Gamma ray logs measure the natural radioactivity in the formation, which tends to be the highest in clay minerals that form shale and lower in sands or other sediments and rocks. These logs help identify the types of material and any cyclic patterns in the deposits, which may result from global climate changes. They also help match the depth of cores and logs from different locations.

Resistivitylogs measure how well electrical current can flow through rocks and sediments. Electricity actually runs mostly through the fluid (liquid) present in the cracks and spaces between the grains. The highest values are found in basalts and other hard rocks of the ocean floors.



Selection of suitable images requires extensive discussion and adaptation to balance “real” science versus the limited student experience with interpreting such graphing techniques

learning activities meeting the range of curriculum standards
Learning Activities – Meeting the Range of Curriculum Standards

Q1) The maps show where the sites are located. Complete Table 1 to show you understand in which ocean(s) and in which hemispheres (northern or southern) these holes were drilled.

learning activities cont d
Learning Activities, cont’d.

Q2) When you first examine these logs, you will begin to notice some features and patterns. Record your observations Table 2. For holes 1228A and U1326A, you may want to pay special attention on the sections of the logs that have been enclosed in boxes.

Provide students with opportunities to explore unfamiliar data, gradually identifying patterns and beginning to formulate questions and hypotheses

learning activities cont d19
Learning Activities, cont’d.

Q3) In Hole 1228A, what type is the most common type of sediment or rock found within the boxes outlined by thin, solid lines? Explain the logging data that provides evidence for your decision. Q4) Also in Hole 1228A, tell what is probably the most common type of sediment or rock in the boxes outlined by thin dashed lines? Explain the evidence from the log for your decision.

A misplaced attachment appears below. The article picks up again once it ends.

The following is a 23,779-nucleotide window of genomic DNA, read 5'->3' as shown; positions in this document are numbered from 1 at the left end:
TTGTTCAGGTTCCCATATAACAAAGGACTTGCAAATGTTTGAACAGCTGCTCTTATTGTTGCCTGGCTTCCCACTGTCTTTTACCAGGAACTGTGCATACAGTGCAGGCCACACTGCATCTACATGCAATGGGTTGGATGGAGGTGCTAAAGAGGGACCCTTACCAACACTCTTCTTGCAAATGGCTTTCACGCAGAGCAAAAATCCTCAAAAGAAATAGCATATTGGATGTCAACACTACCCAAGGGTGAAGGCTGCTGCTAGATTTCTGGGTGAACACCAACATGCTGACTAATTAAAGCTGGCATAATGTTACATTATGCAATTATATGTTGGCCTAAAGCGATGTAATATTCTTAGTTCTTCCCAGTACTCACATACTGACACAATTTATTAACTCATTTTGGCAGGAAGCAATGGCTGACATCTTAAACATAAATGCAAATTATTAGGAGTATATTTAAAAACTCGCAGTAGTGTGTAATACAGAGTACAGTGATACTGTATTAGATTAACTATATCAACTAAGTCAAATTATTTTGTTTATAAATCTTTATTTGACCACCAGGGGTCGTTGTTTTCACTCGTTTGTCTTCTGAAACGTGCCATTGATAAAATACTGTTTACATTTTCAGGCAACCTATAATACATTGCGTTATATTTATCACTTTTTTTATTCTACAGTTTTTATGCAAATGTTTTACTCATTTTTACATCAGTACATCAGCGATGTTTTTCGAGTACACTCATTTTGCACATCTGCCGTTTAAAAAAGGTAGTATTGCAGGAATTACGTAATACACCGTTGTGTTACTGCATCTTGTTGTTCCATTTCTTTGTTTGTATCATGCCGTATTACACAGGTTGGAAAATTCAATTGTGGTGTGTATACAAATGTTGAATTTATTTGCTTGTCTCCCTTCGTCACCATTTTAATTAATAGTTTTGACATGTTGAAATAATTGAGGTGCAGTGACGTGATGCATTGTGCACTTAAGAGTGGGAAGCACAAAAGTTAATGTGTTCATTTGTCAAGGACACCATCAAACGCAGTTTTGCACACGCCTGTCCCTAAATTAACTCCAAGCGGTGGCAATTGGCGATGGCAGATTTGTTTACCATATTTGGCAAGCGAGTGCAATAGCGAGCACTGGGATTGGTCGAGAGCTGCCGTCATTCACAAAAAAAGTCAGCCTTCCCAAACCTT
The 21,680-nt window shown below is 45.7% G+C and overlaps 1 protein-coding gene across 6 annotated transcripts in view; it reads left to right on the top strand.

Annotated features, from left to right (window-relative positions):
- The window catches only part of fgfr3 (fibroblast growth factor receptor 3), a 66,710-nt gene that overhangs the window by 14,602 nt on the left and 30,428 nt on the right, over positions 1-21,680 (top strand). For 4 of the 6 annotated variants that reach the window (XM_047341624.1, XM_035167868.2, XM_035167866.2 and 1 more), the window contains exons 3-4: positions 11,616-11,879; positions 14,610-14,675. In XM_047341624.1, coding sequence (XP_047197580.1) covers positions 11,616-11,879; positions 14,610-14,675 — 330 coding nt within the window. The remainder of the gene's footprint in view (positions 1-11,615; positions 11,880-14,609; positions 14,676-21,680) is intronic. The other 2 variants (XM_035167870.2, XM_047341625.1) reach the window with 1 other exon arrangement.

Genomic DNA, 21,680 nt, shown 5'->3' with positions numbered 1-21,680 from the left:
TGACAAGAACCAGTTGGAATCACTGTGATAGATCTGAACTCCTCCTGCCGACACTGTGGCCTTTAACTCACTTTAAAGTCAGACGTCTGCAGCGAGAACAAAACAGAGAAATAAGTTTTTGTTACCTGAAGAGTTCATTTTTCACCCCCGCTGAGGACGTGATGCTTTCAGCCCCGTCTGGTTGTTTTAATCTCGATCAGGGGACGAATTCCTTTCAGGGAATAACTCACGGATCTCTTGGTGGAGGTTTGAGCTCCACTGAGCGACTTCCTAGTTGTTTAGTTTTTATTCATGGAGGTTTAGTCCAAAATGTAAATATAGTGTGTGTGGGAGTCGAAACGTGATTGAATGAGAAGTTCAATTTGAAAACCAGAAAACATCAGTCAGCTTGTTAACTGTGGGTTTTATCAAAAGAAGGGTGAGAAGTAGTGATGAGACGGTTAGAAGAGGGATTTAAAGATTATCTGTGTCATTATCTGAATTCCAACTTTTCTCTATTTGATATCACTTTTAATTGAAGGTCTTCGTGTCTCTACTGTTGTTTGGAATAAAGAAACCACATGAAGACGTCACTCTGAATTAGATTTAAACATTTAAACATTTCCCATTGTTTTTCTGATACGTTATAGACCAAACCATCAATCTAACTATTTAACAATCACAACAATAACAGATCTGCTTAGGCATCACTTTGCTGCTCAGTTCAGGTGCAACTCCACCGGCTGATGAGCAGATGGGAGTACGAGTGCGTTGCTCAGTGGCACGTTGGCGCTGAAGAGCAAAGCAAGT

Q5) Look next at the “Density” and “Porosity” logs for Hole 1228A. What differences can you find between the sediments in the boxes marked by thin solid lines and those in the thin dashed lines?

learning activities cont d20
Learning Activities, cont’d.

Gas hydrates are a widespread ice-like structure found in sea floor sediments and elsewhere that have received a lot of interest because of their potential use as energy resources and because they may play a major role in bringing global climate changes. You can learn more at In logs, gas hydrates can be identified by high resistivity, because they replace the pore water, which easily conducts electrical currents, by an ice-like solid, which is an electrical insulator. They also can be identified by a higher sonic velocity, since liquid water is replaced by a solid which makes sonic waves propagate more rapidly.

Q6) Look at Hole U1326D to look the characteristics that identify gas hydrates within the box outlined by thicker solid lines located between 60 and 80 m from the top of the hole. Then look at the rest of the log, and try to identify at least two more zones where gas hydrates were found.

learning activities cont d21
Learning Activities, cont’d.
  • Q7) You probably noticed that no boxes have been drawn for Hole 1256D. What kind of materials was probably received by the drilling at this location? What evidence can you provide for your interpretation?
  • Q8) For Hole 1256D, why do you think that “Porosity” was not one of the variables displayed? How much space do you think exists between the 'grains' in this type of rock?

These questions seeks to help student apply their knowledge and begin to engage in scientific thinking

National Science Education Standards addressed:

Content Standard A: Science as Inquiry

Content Standard B: Physical Science

Content Standard D: Earth and Space Science

Content Standard E: Science and Technology

Content Standard F: Science in Personal and Social Perspectives

Content Standard G: History and Nature of Science

Ocean Literacy Essential Principles addressed:

1. Earth has one big ocean with many features. 2. The ocean and life in the ocean shape the features of Earth.7. The ocean is largely unexplored.

pilot testing and full dissemination
Pilot Testing and Full Dissemination
  • Tested with participants in Earth2Class Workshops for Teachers at Columbia University
  • Tested with attendees at the annual LDEO Open House
  • Tested with attendees at CU Siemens Science Day
  • Revised and submitted to JOI Learning
  • Now in editing and design process
for more information
For More Information
  • Gilles Guerin’s “Logging 101” pptand other Borehole Research Grouppresentations for teachers
  • JOI Learning
  • Earth2Class Workshops for Teachers